As we recommend globally diversified portfolios which may contain thousands of stocks in many industries and geographic areas, your portfolio is intentionally structured to perform differently than a limited index, like the DJIA or even the S & P 500, which is comprised of 500 large US companies. Your portfolio is much more diversified, which has significant long term benefits in terms of reduced risk and greater expected return over time.

The Impact of large numbers

Pretend headline: The Dow increased 200 points today. The Dow dropped 350 points yesterday. Those sound big, but they are actually changes of .8% and (1.4%), based on the DJIA’s current level of around 25,500.

As the DJIA is now much higher than it was years ago, numerical moves of the index maybe less meaningful, when viewed as a change in numbers only, and not on a percentage basis. But the media does not usually report percentage changes.

When you hear that the Dow increased by 1,000 points, from 24,000 to 25,000 recently, it is meaningful, but should be viewed in perspective.

When the Dow was at 10,000 in 2009, a 1,000 point increase was 10%. When the DJIA was at 15,000 in April, 2013, a 1,000 point increase was 6.7%.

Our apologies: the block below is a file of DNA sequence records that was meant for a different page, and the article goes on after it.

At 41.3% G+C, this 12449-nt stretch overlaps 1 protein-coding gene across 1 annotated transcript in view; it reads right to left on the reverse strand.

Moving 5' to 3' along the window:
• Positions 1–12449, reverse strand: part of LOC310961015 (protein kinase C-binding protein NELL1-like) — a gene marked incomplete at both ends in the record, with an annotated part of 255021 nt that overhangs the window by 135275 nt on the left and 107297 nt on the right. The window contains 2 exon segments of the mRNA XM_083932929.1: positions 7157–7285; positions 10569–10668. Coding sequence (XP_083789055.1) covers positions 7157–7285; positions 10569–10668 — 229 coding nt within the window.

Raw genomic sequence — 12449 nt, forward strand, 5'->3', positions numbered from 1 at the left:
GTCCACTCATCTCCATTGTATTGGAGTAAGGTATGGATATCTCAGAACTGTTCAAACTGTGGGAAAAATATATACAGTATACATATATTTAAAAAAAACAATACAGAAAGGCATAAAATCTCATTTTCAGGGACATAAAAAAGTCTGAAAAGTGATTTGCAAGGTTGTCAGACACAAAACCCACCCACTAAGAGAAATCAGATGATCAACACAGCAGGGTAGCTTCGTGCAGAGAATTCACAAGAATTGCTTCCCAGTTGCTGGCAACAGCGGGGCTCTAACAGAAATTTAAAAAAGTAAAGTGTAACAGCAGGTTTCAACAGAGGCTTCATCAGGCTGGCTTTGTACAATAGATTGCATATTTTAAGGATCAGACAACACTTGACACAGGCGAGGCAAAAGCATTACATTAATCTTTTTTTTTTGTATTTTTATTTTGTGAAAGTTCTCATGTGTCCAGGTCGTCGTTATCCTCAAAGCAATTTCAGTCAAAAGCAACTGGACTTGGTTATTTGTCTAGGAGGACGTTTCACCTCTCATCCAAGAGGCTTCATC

Facts about the recent rise of the DJIA from 24,000 to 25,000:

  • The gain was a 4.2% increase. That is still positive and impressive, but not as much in percentage terms as a 1,000 point rise earlier in time.
  • 629 points of the 1,000 point gain were attributable to 8 of the 30 Dow stocks.
  • United Health and 3M were the 2 largest point losers in the DJIA move from 24,000 to 25,000.
    • This may seem surprising, as these were 2 of the biggest point gainers during 2017. **
    • Who would have predicted that? This is another example of why we adhere to the investment philosophy which we use and do not pick individual stocks.

Today’s Takeaway: As in other aspects of life, it is not always a great goal to strive to keep up with the Joneses. As the DJIA is an index of 30 US based companies, you should focus on whether your portfolio is helping you to meet your goals, not on how you are doing compared to the DJIA. You will likely be much better off in the long term.



** Source for the specific stock data in this blog post are from:Wall Street Journal, print edition, page 1 chart, January 5, 2018

Disclosure: We are not making any type of positive or negative recommendation about any of the individual companies which are mentioned in this blog post. The companies which are mentioned in this blog post may be owned in the diversified mutual funds which we recommend for our clients. We generally do not recommend individual stocks for our clients.

The January Effect: Myth or Reality?